Catching a Glimpse of God's Spirit
by Jeff Berkheiser
It had been one of those meetings you wished you would have stayed home from. You know, the impression that some people had already decided before the meeting how things should go and really weren't interested in hearing a different opinion. ... The secretary listening silently as she tried to take minutes, wondering how to diplomatically note the main points of a session where frustration sometimes won out over discernment. ... And for me, the recurring thought that has gnawed at my motivation for ministry over the past year or so: "Am I in the wrong place?"
Three years ago, after 10 years of youth ministry, followed by a degree from the University of Lausanne, ordination, and nine years of parish ministry in the countryside of the Gros-de-Vaud, between Lausanne and Yverdon, I was feeling sure of my call to serve the rural population of this French-speaking canton in the western part of Switzerland. Our family had been welcomed with open arms into the village of Dommartin and the other seven villages comprising the parish. We knew virtually everyone, were fully involved in local life, from the volunteer fire brigade to the theatrical "troupe" of the village choir, and were, as many people testified to us, not just appreciated but loved.
A major reorganization of the Reformed Church, the main Protestant denomination here and closely linked to the state, caused us to leave Dommartin in the summer of 2000. We had arrived in Gimel, in the foothills of the Jura Mountains, with high hopes of establishing the same kind of contact and ministry that had given us such satisfaction in the Gros-de-Vaud. My ministry gifts and orientation seemed to be just what people were seeking here. I had, however, terribly underestimated the impact of such a move--and undoubtedly overestimated my own ability to handle the changes. Just because you've handled tough challenges of adaptation well in the past doesn't mean it will be "automatic" in the future! Not to mention the fact that I soon discovered not everyone in my new parish was particularly open to my style and vision of ministry and parish life.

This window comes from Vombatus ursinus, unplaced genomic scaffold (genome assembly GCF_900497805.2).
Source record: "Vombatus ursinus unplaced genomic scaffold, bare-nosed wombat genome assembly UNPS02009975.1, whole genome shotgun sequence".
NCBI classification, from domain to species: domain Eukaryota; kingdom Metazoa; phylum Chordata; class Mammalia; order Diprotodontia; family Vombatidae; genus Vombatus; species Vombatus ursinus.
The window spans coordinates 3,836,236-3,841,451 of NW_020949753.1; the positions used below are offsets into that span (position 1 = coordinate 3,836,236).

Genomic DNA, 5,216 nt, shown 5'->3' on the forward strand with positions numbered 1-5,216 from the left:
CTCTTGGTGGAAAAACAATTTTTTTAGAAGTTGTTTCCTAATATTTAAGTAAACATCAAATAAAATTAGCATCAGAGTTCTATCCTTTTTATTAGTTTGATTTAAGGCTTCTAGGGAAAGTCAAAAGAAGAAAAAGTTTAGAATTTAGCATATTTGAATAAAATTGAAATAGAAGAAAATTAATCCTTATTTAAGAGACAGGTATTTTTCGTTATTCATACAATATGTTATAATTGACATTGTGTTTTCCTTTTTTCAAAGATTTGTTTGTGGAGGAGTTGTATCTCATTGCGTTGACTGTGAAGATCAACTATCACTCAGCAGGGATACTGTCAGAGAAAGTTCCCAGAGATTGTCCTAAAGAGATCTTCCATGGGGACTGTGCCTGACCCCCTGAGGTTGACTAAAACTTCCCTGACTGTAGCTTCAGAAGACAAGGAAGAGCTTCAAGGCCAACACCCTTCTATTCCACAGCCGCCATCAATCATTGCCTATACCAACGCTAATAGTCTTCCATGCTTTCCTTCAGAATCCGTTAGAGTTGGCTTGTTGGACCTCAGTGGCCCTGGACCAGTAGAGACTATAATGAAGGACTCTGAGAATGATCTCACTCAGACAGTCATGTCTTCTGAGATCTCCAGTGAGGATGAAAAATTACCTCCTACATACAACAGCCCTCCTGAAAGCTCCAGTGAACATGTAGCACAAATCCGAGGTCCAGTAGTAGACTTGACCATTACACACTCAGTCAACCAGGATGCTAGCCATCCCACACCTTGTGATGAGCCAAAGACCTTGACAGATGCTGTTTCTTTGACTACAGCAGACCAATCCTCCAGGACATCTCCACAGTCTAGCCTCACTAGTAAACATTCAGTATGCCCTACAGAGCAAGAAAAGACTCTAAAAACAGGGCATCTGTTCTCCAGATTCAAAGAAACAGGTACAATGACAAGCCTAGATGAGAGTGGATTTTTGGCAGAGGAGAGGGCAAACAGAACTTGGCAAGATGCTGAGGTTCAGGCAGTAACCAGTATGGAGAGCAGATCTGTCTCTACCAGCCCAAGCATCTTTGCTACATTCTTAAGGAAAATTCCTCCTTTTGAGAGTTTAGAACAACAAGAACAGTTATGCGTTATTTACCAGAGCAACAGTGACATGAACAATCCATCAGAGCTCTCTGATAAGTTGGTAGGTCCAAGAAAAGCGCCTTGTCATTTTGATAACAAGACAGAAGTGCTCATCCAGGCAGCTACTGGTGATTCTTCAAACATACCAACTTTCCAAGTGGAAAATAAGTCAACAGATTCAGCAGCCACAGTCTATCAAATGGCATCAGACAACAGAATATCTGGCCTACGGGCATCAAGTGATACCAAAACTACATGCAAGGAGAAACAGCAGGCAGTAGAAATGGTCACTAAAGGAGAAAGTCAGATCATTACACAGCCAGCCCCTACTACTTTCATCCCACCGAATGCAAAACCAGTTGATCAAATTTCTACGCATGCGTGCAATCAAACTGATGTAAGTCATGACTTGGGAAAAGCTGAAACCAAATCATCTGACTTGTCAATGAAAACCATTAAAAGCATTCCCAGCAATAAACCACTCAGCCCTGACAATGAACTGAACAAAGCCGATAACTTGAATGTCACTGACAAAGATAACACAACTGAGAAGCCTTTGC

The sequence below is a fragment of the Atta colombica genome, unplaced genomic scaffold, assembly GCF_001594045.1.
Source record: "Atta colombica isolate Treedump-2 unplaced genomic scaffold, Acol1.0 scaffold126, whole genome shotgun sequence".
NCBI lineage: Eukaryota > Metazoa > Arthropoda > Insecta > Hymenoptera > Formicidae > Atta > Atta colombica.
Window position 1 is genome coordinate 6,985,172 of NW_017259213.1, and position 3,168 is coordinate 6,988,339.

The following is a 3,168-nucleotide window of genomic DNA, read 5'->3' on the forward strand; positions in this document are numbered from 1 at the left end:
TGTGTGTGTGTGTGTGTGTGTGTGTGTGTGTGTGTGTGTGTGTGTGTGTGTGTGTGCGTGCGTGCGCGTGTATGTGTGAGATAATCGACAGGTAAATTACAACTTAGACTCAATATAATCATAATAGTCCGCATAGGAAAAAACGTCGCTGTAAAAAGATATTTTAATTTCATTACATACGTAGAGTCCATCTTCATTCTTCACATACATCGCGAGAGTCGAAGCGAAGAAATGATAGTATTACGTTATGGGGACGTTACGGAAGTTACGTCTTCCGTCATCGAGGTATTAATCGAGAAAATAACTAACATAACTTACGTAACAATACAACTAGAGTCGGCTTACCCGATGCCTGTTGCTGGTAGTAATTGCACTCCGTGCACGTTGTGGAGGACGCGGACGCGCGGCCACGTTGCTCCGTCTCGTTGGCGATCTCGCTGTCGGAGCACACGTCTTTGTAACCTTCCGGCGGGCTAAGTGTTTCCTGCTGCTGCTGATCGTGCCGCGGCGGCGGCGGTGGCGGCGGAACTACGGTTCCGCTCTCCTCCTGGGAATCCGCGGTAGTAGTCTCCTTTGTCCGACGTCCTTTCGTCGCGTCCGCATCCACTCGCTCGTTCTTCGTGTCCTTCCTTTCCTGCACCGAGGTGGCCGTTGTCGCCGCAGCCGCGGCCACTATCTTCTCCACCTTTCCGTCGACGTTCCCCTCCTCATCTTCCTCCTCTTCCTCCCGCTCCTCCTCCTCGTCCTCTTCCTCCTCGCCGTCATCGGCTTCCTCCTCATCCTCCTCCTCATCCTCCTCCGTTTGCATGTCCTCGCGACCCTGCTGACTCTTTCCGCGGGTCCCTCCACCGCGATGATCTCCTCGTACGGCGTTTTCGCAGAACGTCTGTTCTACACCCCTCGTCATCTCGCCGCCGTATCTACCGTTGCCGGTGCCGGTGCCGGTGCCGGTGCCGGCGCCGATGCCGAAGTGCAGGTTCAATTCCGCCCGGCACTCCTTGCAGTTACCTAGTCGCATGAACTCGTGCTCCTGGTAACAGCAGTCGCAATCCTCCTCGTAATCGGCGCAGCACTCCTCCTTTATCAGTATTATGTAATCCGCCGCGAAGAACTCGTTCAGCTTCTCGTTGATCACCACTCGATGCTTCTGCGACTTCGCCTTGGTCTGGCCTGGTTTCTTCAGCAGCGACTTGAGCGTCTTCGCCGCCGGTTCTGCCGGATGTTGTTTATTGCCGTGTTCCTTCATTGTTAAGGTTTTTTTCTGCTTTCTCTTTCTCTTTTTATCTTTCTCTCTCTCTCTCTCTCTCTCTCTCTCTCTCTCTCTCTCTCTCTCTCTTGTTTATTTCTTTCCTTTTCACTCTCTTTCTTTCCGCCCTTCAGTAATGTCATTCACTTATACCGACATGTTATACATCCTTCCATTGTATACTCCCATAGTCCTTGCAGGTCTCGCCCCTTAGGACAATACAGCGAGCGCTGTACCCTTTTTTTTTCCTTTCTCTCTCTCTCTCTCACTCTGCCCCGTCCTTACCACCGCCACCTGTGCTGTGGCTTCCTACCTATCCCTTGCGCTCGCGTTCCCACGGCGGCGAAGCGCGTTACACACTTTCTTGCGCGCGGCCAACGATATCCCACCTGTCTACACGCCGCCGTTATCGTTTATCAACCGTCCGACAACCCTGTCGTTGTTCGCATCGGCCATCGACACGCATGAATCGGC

And so, on Tuesday night, January 7, after many months of mediation with my colleague, a lot of work on my own strengths and weaknesses, and the launching of a new parish project for family ministry the beginning of January 2003, I found myself mulling over my mixed sentiments following a meeting of the parish council leadership. Fortunately, two of my primary comforters were available: Shadow, my faithful Labrador, offering his canine affection, and Donna, my wife, providing support and also her own particular light on the subject.
As we sat in the living room talking about all this, just before 11 p.m., the phone rang. Tragic news: Mathieu, a 7th-grader from our parish, had just committed suicide.
As I jumped in the car to drive up the hill to the village where Mathieu's family lived, I uttered a quick prayer for strength, admitting to God as well as to myself my apprehension about dealing with a situation that was totally beyond my capacity to understand or to comfort. Then the thought came to me: "Yes, but it is for times such as these that I became a pastor--to come alongside those in need, to be with them in doubt and in faith, in weakness and in strength. It is that which really counts."
How insignificant the evening's administrative meeting suddenly seemed. How petty the things we had argued about. Here was a family struck by grief, by the desperate act of a teenager one year younger than my own son. And what if it had been me in their place?
As I walked over the frozen ground in front of their house, greeted the police inspectors gathered for the inevitable investigation, and walked into the house to meet with the family, none of us said much at first. It seemed so much more appropriate to offer a hug than any feeble words of "wisdom."
Over the next few days, gradually, simply, I grew close to this family, whom I knew only slightly before Mathieu's death. Not churchgoers, they opened their hearts in a remarkable way, offering me their doubts and their hopes, their thoughts and their emotions, and something that Swiss people usually offer only after taking the time to really get to know you: their friendship.
Monday morning, as I prepared to leave them after gathering the last items they wanted to include in the funeral service, Mathieu's mother gave me a big hug, looked me in the eye and said: "I've heard that you've had doubts of your own, that you've been questioning whether or not you're in the right place. I just want to say one thing to you: Stay."
I still don't know exactly what God has in store for us here. My weaknesses and "rough edges" are still the same, and the people of our parish still have theirs. But these past few days have allowed me to get my focus back on what really matters, to see things in better perspective, to catch a glimpse of God's Spirit acting among us, sometimes where we least expect to find him.
Jeff Berkheiser (M.A., '76) is a Swiss Reformed Church pastor in Gimel, Switzerland. Berkheiser and his wife, Donna, have been ministering in French-speaking Europe since 1976. They have four children.